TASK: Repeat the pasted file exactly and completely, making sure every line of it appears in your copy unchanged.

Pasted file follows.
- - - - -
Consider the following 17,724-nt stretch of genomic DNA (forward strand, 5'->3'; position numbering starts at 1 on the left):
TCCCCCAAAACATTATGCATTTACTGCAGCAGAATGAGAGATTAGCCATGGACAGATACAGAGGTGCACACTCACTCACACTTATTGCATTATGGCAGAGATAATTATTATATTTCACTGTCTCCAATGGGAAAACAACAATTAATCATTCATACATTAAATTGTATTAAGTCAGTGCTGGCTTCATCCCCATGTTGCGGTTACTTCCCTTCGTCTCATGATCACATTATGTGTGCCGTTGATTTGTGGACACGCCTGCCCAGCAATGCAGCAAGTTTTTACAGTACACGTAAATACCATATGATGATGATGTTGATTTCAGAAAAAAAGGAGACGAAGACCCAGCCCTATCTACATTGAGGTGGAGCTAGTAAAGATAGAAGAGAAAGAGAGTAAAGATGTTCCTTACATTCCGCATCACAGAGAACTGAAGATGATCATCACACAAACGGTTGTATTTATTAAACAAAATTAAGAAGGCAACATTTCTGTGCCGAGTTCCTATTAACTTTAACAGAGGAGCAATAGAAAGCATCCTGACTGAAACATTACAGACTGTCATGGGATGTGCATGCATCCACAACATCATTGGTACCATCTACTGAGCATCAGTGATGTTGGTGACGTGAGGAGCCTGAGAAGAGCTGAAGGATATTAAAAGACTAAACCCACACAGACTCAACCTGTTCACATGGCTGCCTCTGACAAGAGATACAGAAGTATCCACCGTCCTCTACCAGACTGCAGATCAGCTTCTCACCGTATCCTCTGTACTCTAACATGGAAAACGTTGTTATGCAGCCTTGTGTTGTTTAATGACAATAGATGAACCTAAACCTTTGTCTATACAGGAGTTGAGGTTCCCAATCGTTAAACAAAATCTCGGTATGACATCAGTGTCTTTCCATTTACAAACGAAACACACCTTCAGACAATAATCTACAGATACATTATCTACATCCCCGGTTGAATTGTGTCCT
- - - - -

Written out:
Consider the following 17,724-nt stretch of genomic DNA (forward strand, 5'->3'; position numbering starts at 1 on the left):
TCCCCCAAAACATTATGCATTTACTGCAGCAGAATGAGAGATTAGCCATGGACAGATACAGAGGTGCACACTCACTCACACTTATTGCATTATGGCAGAGATAATTATTATATTTCACTGTCTCCAATGGGAAAACAACAATTAATCATTCATACATTAAATTGTATTAAGTCAGTGCTGGCTTCATCCCCATGTTGCGGTTACTTCCCTTCGTCTCATGATCACATTATGTGTGCCGTTGATTTGTGGACACGCCTGCCCAGCAATGCAGCAAGTTTTTACAGTACACGTAAATACCATATGATGATGATGTTGATTTCAGAAAAAAAGGAGACGAAGACCCAGCCCTATCTACATTGAGGTGGAGCTAGTAAAGATAGAAGAGAAAGAGAGTAAAGATGTTCCTTACATTCCGCATCACAGAGAACTGAAGATGATCATCACACAAACGGTTGTATTTATTAAACAAAATTAAGAAGGCAACATTTCTGTGCCGAGTTCCTATTAACTTTAACAGAGGAGCAATAGAAAGCATCCTGACTGAAACATTACAGACTGTCATGGGATGTGCATGCATCCACAACATCATTGGTACCATCTACTGAGCATCAGTGATGTTGGTGACGTGAGGAGCCTGAGAAGAGCTGAAGGATATTAAAAGACTAAACCCACACAGACTCAACCTGTTCACATGGCTGCCTCTGACAAGAGATACAGAAGTATCCACCGTCCTCTACCAGACTGCAGATCAGCTTCTCACCGTATCCTCTGTACTCTAACATGGAAAACGTTGTTATGCAGCCTTGTGTTGTTTAATGACAATAGATGAACCTAAACCTTTGTCTATACAGGAGTTGAGGTTCCCAATCGTTAAACAAAATCTCGGTATGACATCAGTGTCTTTCCATTTACAAACGAAACACACCTTCAGACAATAATCTACAGATACATTATCTACATCCCCGGTTGAATTGTGTCCT